The Complete Works of William Shakespeare (Abridged) Study Guide

Post-show activities 

Let’s Get silly…

Listed below are three improv games to help your students have fun with Shakespeare. Shakespeare’s work can feel daunting to any student. The games listed below will help with iambic pentameter and ol’ Billy Shakes complicated plot lines. (See the forest through the trees as it were…)

Shakespeare ‘Blind Lines’

Select two people to be your volunteers. Have the rest of the class assign a scene to the actors. (Example: You’re at the park or you’re at the zoo.)

Assign one of the two actors to carry one of Shakespeare’s plays with him/her. Make clear that the actor with the script can only speak lines he/she selects at random from the script. The job of the second actor will be to listen, react, and improv through the scene in a justified manner. If the non-Shakespearean actor doesn’t understand a line the first actor chooses, say so in character within the scene. Play this game until the scene runs it’s course.

Have fun with this! It can get super silly!

Shakespearean Interpreter

This is a game for four people. Assign two of the actors to be the Shakespeare characters and assign the other two to be interpreters of them. The interpreters will kneel on the sides of your stage while the Shakespearean actors act out the scene the audience will assign to them. (Like the above game, they can be in the zoo or on a date, etc.)

Have the Shakespearean actors speak as authentically as possible in the scene. Use a lot of ‘thees’ and ‘thous’ whenever you’re in doubt! Once a Shakespearean actor finishes a line, his/her assigned interpreter will then ‘translate’ whatever he/she had said. Once the interpreter has finished translating, the other pair will continue the scene with a Shakespearean response and subsequent translation. Continue to take turns and have fun!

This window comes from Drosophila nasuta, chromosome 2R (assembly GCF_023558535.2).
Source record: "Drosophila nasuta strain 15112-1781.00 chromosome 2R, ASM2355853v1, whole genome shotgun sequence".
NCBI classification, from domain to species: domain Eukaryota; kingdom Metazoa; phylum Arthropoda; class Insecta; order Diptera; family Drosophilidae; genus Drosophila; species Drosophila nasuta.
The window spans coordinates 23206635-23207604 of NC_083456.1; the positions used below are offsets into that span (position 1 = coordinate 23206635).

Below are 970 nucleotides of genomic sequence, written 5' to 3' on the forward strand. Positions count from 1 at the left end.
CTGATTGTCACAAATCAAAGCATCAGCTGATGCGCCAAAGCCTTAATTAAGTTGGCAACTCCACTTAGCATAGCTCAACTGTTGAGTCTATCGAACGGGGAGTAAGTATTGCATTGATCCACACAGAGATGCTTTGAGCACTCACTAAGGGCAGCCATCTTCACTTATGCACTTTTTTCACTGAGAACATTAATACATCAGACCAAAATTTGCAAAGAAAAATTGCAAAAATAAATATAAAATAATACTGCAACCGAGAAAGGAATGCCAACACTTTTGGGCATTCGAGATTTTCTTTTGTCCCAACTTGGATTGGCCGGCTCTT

Here is an example:

Shakespearean Actor 1: Whither thou dost wander, madam?

Interpreter 1: Where you going, boo?

Shakespearean Actor 2: Where e’er I doth wander twill it be my own accord, good sir.

Interpreter 2: Mind your business, fool. I’ll go where I want.

Shakespeare 1: How now, maiden! Thine mood is a foul one and I shalt not tolerate such hateful prattle.

Interpreter 1: Cool your jets, woman! I’m not in the mood for your ‘tude.

ETC, ETC … Until the scene runs it’s course.

Shakespeare in a Minute

Review one of the Shakespeare plays linked in the Play Synopses of Shakespeare’s entire works. (Here) Select four volunteers that are familiar with whatever play you have reviewed. Explain to them that they now have 1 minute to tell the story in it’s entirety. Emphasize that in order to tell this story efficiently they must stick to the important bits and focus on the action. NOT the tiny details. Also, it does not have to be perfect. Just have fun and tell the story!

Give them time to hammer out how and who tells which parts to move the story along. Once they are ready, tell them to begin and start your timer.

Once they have successfully told their story in 60 seconds, give them 30 seconds to tell it even faster. And then 15 seconds, and finally 5 seconds.


Pantomime the following with some spoken word…

*Once upon a time there was a guy named Hamlet who’s dad was killed by his Uncle.

*Hamlet’s dad haunted him to tell him who killed him and to avenge his murder.

*Hamlet shuns his love and slowly goes mad trying to figure out what to do and who he is as a person.

*Everyone dies in the end.

Ta-Da! HAMLET in a minute.


Below is one of Shakespeare enthusiast’s favorite games. Shakespeare is known for his colorful and fun insults in his plays. There are whole websites devoted to this!

Below is a template to help create some real zingers… Have fun!

shakespeare insult generator.jpg